I’m so thrilled to welcome the great Gabino Iglesias here to What Scares You. Gabino is an excellent writer, a champion of other writers, and someone who is just very, very cool. Case in point: He’s currently co-editing a collection of found footage horror stories–find out more information here and submit!
We also share a deep love of creepy things, including dolls and ghosts. I loved hearing about what scares him. I really appreciated his interpretation of the “do you enjoy scaring people” question, which I always thought of in the sense of practical jokes or campfire ghost stories, and I totally agree about his deal-breaker in horror. Read on to find out more…
What is your greatest fear?
Strangely enough, it’s real stuff: poverty and sickness. Both of those can make you feel powerless and desperate. You can talk to someone about zombies, werewolves, ghosts, and demons all day and you’ll hear them laugh, but ask them to imagine their child or mom or spouse dying from cancer and their face will change.
Do you believe in ghosts? Why or why not?
Hell yeah! I believe in ghosts for two reasons. The first one is that I dated a woman who could see them. I wrote about it recently. Hopefully someone will pick it up. The second reason is because I saw one in an old hotel.
What’s something that most people are afraid of that you are not? Why aren’t you?
The two most common fears I encounter/hear about/read about that don’t affect me are fear of ghosts and fear of animals (i.e. spiders, snakes, scorpions, etc.) I’m not afraid of ghosts because I’ve never heard of one with a knife or a gun. They are creepy, sure, but they can’t hurt you. As for animals, they are what they are. I won’t try to grab a rattlesnake when I see one, but it probably belongs wherever I find it, so it’s on me to leave it alone. Most animals have relatively predictable behaviors, and unless you’re trying to shoot a video for your YouTube channel, your chances of survival are high. You know, unless you encounter a hungry shark or an angry bear, but that’s like a car crash in the sense that there’s not much you can do about it, so no need to live your life afraid of it.
Have you ever had any paranormal experiences or premonitions? How did you deal with it?
Yeah, I saw a ghost at a hotel. Life went on. I grew up in the heart of syncretism and almost everyone I know believes in something, so my definition of paranormal might be a bit weird, but I’ve seen things, heard stories. I deal with it by accepting that I don’t understand everything. I don’t know how to slice a human open, take out a tumor, and close them back up, but that doesn’t mean it doesn’t happen every single day.
Is there anything you are terrified of eating? Why?
I’m not terrified of anything in terms of food, but I hate the smell of liver, and gizzards are awful.
Do you enjoy scaring other people?
I love it. Fear brings us closer to our feelings, to our humanity. It also serves as something that pushes our fragility to center stage. I love making people feel unsettled because doing so with fiction is a challenge. I can write about a kid being mutilated and some folks will feel uncomfortable, afraid, or unsettled, but I can do the same to other readers by talking about racism, sexism, or homophobia. Finding out what makes people afraid of or unsettled is a constant challenge I relish.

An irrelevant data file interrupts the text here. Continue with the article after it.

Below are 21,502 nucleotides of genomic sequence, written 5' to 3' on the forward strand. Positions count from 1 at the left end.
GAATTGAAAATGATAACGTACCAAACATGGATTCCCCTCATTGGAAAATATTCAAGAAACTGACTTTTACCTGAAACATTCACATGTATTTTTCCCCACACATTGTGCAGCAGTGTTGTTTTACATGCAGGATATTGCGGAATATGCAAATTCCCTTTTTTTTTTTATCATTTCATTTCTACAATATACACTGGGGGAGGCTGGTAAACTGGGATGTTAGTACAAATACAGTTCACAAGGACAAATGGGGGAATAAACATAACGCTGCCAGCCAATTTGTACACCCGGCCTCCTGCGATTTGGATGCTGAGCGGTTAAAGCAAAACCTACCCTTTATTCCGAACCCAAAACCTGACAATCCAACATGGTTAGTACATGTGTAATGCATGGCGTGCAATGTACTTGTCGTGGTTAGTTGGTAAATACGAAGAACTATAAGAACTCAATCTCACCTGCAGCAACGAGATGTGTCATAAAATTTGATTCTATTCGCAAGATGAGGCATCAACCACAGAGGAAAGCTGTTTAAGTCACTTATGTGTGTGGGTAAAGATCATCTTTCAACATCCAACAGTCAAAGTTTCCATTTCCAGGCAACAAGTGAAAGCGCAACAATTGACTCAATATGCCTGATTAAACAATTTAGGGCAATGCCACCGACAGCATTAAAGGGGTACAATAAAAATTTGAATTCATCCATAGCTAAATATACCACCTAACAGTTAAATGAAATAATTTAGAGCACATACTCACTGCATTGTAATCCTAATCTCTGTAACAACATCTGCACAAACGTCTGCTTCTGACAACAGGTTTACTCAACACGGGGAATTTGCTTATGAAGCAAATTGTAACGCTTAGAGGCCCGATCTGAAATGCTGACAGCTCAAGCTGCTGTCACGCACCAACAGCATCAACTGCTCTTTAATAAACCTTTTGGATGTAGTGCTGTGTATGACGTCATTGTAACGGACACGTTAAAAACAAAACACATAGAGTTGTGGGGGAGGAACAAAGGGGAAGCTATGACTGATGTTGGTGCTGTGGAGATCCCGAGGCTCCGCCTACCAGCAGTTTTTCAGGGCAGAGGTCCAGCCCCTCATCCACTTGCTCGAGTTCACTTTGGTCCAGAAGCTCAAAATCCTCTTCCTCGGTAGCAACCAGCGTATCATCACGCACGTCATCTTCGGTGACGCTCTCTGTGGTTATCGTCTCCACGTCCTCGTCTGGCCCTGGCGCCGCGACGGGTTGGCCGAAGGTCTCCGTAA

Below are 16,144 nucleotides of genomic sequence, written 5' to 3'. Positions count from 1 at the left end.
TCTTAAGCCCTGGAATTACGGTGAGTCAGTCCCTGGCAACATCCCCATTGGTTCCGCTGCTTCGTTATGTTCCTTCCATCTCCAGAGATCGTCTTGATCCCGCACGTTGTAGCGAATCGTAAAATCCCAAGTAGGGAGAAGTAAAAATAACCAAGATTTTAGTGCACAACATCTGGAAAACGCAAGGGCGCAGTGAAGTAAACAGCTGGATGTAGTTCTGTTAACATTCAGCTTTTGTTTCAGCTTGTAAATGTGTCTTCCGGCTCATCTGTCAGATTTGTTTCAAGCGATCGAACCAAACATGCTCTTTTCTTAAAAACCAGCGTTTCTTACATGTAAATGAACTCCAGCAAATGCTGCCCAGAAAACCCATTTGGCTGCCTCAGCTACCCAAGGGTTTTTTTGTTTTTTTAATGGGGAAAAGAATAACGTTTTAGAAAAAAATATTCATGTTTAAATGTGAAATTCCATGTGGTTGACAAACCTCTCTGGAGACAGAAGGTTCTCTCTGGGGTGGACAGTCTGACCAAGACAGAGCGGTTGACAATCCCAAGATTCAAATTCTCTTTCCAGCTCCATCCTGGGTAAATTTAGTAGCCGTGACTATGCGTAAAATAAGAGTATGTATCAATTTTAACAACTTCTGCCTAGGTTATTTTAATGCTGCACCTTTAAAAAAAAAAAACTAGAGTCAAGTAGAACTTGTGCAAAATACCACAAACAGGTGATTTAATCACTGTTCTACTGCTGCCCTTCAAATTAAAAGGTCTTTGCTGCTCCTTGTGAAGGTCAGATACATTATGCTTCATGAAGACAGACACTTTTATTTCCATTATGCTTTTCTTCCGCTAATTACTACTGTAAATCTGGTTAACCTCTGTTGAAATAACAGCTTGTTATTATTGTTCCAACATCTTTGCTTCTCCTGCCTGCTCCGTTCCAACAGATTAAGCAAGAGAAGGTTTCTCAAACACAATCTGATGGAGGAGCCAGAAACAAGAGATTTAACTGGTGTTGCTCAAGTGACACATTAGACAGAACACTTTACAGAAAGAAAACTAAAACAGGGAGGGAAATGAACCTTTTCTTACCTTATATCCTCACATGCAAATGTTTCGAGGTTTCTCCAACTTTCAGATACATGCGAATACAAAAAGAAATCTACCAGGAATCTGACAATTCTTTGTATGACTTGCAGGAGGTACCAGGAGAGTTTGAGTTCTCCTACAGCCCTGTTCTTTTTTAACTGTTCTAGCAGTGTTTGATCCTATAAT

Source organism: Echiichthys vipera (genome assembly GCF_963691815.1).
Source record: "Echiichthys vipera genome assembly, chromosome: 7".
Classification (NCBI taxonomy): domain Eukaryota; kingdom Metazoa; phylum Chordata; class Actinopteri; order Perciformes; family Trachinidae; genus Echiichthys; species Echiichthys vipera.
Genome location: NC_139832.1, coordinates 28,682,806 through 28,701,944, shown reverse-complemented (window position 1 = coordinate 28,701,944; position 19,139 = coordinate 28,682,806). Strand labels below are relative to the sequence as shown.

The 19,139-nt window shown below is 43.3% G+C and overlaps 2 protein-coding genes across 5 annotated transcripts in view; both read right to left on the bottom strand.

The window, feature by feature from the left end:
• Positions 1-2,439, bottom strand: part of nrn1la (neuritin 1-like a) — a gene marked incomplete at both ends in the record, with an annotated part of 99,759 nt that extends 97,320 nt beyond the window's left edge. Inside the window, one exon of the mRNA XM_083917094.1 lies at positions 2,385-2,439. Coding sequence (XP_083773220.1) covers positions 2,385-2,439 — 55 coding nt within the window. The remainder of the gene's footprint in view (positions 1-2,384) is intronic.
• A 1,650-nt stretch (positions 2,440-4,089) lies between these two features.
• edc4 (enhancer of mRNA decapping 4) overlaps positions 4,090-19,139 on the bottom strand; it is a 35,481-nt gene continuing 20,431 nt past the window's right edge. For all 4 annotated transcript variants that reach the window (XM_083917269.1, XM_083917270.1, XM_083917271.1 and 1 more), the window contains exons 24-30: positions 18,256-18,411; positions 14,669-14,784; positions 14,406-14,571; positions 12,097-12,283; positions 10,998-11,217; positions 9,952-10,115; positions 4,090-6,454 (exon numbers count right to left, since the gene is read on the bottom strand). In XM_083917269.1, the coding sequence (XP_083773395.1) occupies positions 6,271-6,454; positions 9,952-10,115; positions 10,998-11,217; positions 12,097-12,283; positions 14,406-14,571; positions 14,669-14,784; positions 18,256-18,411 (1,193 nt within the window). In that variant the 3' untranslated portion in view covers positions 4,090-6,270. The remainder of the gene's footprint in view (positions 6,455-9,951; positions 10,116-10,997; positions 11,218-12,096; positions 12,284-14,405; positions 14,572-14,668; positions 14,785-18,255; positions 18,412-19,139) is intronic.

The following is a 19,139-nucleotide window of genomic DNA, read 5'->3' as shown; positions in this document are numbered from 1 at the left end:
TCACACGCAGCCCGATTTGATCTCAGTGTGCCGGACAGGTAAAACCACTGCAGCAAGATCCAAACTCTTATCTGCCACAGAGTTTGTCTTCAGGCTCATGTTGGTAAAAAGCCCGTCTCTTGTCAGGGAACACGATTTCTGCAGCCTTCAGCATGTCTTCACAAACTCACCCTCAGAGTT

“Fear brings us closer to our feelings, to our humanity.”
What is your greatest fear as a writer?
My biggest fear is that one day I’ll run out of energy and the insecurities will get the best of me. This is a business in which bad reactions, bad reviews, and rejections are a given, and we must constantly find the strength to overcome that and keep going, and losing that strength, which I’ve seen happen to many writers, usually means not writing ever again, and that would be horrible.
What’s the scariest thing you’ve ever written?
Can you vaguebook in an interview? I’ve heard more comments about a scene in my next book than I’ve ever heard about anything else I’ve ever written…
Do you have any horror movie dealbreakers?
I do, and it’s the same one I have with horror novels: rape. I will read nonfiction from sexual abuse survivors, but when a movie or book uses rape as the one thing that should horrify you and there’s nothing else in the plot, I’m done. Rape is horrible and should never be used for shock value.
What’s worse: the black abyss of space or the black abyss of the bottom of the ocean?
The black abyss of the bottom of the ocean because, in a way, it’s closer. Also, folks don’t swim around in space. The bottom of the Mariana Trench hides many things, and I’m sure half of them want to eat us. I grew up in the Caribbean and Jaws messed me up for life. If great white sharks hang around the surface and giant squid swim under them, what’s looking up at the squids?
Gabino Iglesias is a writer, book reviewer, editor, and professor living in Austin, Texas. He’s the author of ZERO SAINTS and COYOTE SONGS and the editor of BOTH SIDES and HALLDARK HOLIDAYS. He has been nominated for the Bram Stoker Award twice, the Locus Award, and won the Wonderland Book Award for Best Novel in 2019. He teaches creative writing at SNHU and runs a low-cost series of workshops for writers. You can find him on Twitter at @Gabino_Iglesias.